Some senior citizens and those in public office are willing partners in milking public funds to keep Yaya Jammeh richer than the nation.

There is no magic or devil play in this whole affair. Everything is done by crooked hands of public servants who pay allegiance to Yaya Jammeh and not Gambian people or state. They are made to believe that by aiding a sitting president loot public resources will keep them on payroll as matter of job security.

By twist of irony, lot of people who participated in looting the nation to keep Yaya Jammeh rich ended in bad experience of being fired, arrested, jailed, and others may have died as a result of possible torture.

If that is not enough warning for those still lined up to carry on destroying the nation in satisfying a corrupt president and his sinking regime, time will tell.

Financial mismanagement and inevitable economic collapse

Considering the level of corruption especially by presidency since Yaya Jammeh invaded Gambia with guns to dislodge an elected sitting government all indicators are that Gambia is sinking deeper beyond rescue.

All financial wells are getting dry as cash cows die off unable to sustain excessive milking. Cooking figures to impress donors and development partners could not balance the books in long run.

At this crucial stage of Gambia’s economic collapse and financial meltdown, Jammeh will be seen doing most prudent by surrendering with little dignity rather falling apart in pieces beyond repair.

Every Gambian is taken for big fool by Yaya Jammeh

Viewed from all angles by realistic assessment the bottom line reading shows that every Gambian is taken as big fool by a president who was sworn in to secure everyone and all public resources but chooses diverting everything for his personal misuse.

Those who could have done something to correct the situation have taken to their heels by physically running away and leaving the situation to decay. That count of runaway Gambians include highly trained experts in various disciplines now serving abroad for personal economic security. Also included are entrepreneurs, engineers and other competent Gambians chased out of the country. The other runaways are increasing numbers forming part of Gambia’s share for migration crisis Europe cries about.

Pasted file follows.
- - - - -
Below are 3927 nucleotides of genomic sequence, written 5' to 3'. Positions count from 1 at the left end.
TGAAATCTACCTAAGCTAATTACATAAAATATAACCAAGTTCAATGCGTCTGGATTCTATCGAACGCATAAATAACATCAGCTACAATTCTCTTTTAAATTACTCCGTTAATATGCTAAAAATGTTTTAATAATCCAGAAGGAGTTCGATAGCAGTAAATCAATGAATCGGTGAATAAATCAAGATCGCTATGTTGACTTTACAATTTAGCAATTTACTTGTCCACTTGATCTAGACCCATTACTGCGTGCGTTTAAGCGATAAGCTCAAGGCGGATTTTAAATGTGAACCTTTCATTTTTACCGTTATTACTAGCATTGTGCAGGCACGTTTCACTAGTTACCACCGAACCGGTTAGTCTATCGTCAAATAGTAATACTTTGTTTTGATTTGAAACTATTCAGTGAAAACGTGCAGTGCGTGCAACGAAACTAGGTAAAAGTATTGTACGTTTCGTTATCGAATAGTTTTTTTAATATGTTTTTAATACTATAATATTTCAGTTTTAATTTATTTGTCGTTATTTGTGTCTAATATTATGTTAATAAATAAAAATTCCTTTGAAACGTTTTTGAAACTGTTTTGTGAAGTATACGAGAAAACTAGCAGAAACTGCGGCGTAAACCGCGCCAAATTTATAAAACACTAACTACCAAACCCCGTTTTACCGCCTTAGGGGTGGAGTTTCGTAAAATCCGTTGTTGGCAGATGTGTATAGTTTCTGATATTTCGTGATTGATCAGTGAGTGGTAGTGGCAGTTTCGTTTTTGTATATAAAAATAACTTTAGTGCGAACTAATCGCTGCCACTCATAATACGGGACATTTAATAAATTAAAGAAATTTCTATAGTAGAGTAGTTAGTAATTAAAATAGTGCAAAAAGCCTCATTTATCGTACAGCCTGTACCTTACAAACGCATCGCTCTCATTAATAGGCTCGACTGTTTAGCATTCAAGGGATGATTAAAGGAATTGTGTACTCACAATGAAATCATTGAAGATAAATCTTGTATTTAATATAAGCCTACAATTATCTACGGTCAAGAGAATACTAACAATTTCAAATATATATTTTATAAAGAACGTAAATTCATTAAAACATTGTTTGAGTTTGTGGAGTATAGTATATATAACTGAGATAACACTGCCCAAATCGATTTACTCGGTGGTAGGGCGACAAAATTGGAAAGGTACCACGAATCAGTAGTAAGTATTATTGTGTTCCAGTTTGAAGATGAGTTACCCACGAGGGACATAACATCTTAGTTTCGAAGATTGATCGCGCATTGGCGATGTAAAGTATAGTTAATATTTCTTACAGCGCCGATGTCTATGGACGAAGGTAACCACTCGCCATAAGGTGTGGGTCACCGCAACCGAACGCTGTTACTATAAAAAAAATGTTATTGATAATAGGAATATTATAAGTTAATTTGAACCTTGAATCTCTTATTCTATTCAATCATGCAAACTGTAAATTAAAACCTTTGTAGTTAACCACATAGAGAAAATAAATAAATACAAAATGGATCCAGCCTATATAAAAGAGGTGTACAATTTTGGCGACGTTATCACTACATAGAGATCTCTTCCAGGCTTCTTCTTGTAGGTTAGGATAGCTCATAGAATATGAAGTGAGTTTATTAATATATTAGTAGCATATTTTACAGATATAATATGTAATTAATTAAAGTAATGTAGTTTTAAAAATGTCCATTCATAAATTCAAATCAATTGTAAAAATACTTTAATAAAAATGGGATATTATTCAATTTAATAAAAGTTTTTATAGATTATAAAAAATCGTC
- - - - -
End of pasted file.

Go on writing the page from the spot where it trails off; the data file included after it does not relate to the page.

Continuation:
In short, for one person to take possession of collectively shared resources and getting richer than the state, that person is really taking everyone else big fool.

 

Recovery of Gambia is only possible when Yaya Jammeh is unseated

Talks are fuming up about recovery of Gambia in the event Yaya Jammeh is unseated. Opinion is divided about immediate redemption soon after undoing 20 years Jammeh in abuse of power. Hopes are dashed off by fears that pockets of dangerous elements cultivated by 20 years police state will unleash terror once their master is unseated.

There are people out there who are capable and willing to take the driving seat once their safety is assured in the event of unseating Jammeh.

The investment climate at this moment is dangerous and unsuitable. Some people are willing to encourage others in ploughing back huge reserve of Gambian expertise, material, finance and human capital to rebuild from 20 years of ruin. To the very capable that is no impossible mission over reasonable time span.

For now, every concerned Gambian including those forming the crowd around Jammeh wants to see a better nation. They hope and pray that dictatorship and abuse of political power for selfish economic motive will end forever. Time remains best healer.

Will the whole nation accept being fooled any longer after more than 20 years failed promises by a president getting richer as Gambia sinks deeper at sea bottom? What is your take ?

THE GAMBIA: WHAT THE US AND EU NEED TO KNOW ABOUT YAHYA JAMMEH’S PRISONER RELEASES

August 20, 2015
Reads :6240
Author: Mathew K. Jallow

Author: Mathew K. Jallow

EU and US should not trust this man! Even the Chinese don't trust this man!

EU and US should not trust this man! Even the Chinese don’t trust him!

By Mathew K Jallow

A Diasporium Newspaper article, which extensively quotes former dissident movement member, Samsudeen Sarr’s rambling denial of National Security Adviser, Susan Rice’s statement on the terrible human rights violations in the Gambia, blew my mind with its irrational analogies, disputations and fabrications. It is hopeless, even needless, to argue with someone whose mind is bent towards denying reality, in order to embrace the fiction, on the human rights conditions in Gambia, peddled by irrational supporters of the military regime. Yahya Jammeh has for twenty years lied about the human rights situation in Gambia, which the rest of the world finds appalling and reprehensible. But in between the hundreds, perhaps thousands killed and disappeared in the Gambia by the regime, over the past two decades, are many of the landmark cases heard around the world; cases whose reptilian gruesomeness left the world baffled and seeking answers.

 

i. The November 1995 summary execution of ten military officers ii. The assassination, by burning alive, of the former civilian Finance Minister, Koro Ceesay

iii. The 2000 massacre of twenty demonstrating high school students

iv. The ambush assassination of Deida Hydara, head of the Gambia Press Union v. Disappearances of journalist Ebrima Chief Manneh and Red Cross Worker Kanyiba Kanyi

vi. The fake accident killing of nearly thirty children in human sacrifice rituals

vii. The witch-hunting exercise that resulted in dozen dead seniors and hospitalization of dozens more

viii. The broad daylight public execution of Sgt Dumbuya in the crowded Royal Albert Market